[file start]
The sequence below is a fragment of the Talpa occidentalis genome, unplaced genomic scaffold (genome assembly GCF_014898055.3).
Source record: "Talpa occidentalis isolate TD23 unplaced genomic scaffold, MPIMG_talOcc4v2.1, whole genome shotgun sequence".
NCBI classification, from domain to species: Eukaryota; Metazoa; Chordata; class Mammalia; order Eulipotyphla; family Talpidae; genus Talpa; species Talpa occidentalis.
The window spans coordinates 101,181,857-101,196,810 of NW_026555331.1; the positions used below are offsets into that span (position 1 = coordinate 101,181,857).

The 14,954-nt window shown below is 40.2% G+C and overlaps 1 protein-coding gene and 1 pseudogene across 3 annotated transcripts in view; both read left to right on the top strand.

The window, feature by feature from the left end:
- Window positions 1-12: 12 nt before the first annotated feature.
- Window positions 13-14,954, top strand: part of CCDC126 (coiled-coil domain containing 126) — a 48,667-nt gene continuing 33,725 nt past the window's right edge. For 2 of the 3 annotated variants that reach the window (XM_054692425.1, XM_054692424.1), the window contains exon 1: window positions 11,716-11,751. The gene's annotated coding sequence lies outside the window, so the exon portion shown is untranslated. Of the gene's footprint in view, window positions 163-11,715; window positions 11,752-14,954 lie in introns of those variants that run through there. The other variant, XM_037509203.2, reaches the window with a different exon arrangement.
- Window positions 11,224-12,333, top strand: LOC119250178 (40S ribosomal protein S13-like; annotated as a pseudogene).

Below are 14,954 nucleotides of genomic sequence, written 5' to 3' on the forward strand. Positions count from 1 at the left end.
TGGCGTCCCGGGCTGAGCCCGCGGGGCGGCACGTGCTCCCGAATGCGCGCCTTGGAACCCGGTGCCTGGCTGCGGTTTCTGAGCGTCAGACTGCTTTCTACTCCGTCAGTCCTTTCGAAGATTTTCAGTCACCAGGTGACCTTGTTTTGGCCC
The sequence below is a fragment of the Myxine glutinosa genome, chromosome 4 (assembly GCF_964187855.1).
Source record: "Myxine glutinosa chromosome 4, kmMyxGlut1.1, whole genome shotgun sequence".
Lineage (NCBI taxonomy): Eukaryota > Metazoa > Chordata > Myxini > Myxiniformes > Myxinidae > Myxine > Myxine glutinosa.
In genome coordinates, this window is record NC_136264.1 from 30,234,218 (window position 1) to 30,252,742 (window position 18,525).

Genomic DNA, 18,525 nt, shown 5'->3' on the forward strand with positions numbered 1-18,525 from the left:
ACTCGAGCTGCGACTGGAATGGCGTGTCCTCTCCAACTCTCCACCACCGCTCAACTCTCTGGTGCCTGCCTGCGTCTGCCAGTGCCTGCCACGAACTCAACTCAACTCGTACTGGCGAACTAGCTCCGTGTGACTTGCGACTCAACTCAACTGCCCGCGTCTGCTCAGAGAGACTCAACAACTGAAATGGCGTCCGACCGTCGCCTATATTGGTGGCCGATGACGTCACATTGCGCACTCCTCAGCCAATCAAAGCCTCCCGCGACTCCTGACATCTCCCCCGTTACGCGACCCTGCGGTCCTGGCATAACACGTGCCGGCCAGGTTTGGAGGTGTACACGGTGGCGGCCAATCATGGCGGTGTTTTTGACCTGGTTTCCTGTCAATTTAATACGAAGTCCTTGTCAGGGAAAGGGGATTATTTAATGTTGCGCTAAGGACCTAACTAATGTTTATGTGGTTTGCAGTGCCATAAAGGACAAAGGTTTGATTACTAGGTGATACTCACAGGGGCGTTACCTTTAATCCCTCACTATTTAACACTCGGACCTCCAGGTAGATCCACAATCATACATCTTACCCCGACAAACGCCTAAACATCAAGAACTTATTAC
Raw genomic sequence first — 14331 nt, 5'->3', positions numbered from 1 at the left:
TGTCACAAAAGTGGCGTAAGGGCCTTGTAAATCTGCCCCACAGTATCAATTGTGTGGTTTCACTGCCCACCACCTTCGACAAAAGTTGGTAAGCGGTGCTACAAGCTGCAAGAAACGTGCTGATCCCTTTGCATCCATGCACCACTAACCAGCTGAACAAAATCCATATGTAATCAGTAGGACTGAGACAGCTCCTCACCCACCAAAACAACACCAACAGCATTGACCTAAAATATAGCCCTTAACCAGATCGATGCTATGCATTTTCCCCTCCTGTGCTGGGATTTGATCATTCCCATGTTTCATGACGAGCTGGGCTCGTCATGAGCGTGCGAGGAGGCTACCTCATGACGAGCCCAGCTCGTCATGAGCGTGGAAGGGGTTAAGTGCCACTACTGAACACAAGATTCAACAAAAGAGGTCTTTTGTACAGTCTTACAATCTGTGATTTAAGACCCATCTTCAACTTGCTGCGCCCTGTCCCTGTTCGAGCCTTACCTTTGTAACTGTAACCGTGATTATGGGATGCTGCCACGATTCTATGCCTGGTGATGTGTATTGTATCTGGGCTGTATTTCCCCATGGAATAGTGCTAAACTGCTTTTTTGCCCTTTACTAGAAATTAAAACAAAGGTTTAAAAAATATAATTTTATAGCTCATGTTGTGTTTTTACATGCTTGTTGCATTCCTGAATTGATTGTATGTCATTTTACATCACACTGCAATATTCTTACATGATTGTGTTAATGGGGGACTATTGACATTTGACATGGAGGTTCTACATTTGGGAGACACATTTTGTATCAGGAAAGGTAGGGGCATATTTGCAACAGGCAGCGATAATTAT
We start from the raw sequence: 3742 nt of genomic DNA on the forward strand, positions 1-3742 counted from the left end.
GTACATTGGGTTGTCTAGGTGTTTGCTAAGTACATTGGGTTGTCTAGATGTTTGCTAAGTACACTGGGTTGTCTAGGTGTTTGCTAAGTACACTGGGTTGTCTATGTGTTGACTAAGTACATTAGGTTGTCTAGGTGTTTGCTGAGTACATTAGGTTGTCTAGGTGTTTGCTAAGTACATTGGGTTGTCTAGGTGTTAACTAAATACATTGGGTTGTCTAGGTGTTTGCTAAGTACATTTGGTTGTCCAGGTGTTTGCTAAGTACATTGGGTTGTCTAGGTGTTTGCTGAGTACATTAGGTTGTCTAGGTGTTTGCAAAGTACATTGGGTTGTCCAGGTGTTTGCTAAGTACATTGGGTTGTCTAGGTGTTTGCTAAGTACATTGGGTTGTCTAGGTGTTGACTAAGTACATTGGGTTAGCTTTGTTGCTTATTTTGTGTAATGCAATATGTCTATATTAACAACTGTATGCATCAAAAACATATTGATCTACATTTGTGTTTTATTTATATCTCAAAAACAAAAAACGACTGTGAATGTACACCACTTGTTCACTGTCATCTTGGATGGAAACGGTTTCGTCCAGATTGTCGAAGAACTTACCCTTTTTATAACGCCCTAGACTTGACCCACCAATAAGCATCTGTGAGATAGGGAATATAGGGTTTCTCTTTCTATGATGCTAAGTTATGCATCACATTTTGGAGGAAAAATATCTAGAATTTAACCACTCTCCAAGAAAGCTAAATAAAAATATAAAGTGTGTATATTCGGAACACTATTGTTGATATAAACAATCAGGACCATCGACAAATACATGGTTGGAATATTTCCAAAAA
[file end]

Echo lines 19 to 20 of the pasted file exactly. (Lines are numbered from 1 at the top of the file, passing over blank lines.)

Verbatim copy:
TGTCACAAAAGTGGCGTAAGGGCCTTGTAAATCTGCCCCACAGTATCAATTGTGTGGTTTCACTGCCCACCACCTTCGACAAAAGTTGGTAAGCGGTGCTACAAGCTGCAAGAAACGTGCTGATCCCTTTGCATCCATGCACCACTAACCAGCTGAACAAAATCCATATGTAATCAGTAGGACTGAGACAGCTCCTCACCCACCAAAACAACACCAACAGCATTGACCTAAAATATAGCCCTTAACCAGATCGATGCTATGCATTTTCCCCTCCTGTGCTGGGATTTGATCATTCCCATGTTTCATGACGAGCTGGGCTCGTCATGAGCGTGCGAGGAGGCTACCTCATGACGAGCCCAGCTCGTCATGAGCGTGGAAGGGGTTAAGTGCCACTACTGAACACAAGATTCAACAAAAGAGGTCTTTTGTACAGTCTTACAATCTGTGATTTAAGACCCATCTTCAACTTGCTGCGCCCTGTCCCTGTTCGAGCCTTACCTTTGTAACTGTAACCGTGATTATGGGATGCTGCCACGATTCTATGCCTGGTGATGTGTATTGTATCTGGGCTGTATTTCCCCATGGAATAGTGCTAAACTGCTTTTTTGCCCTTTACTAGAAATTAAAACAAAGGTTTAAAAAATATAATTTTATAGCTCATGTTGTGTTTTTACATGCTTGTTGCATTCCTGAATTGATTGTATGTCATTTTACATCACACTGCAATATTCTTACATGATTGTGTTAATGGGGGACTATTGACATTTGACATGGAGGTTCTACATTTGGGAGACACATTTTGTATCAGGAAAGGTAGGGGCATATTTGCAACAGGCAGCGATAATTAT
We start from the raw sequence: 3742 nt of genomic DNA on the forward strand, positions 1-3742 counted from the left end.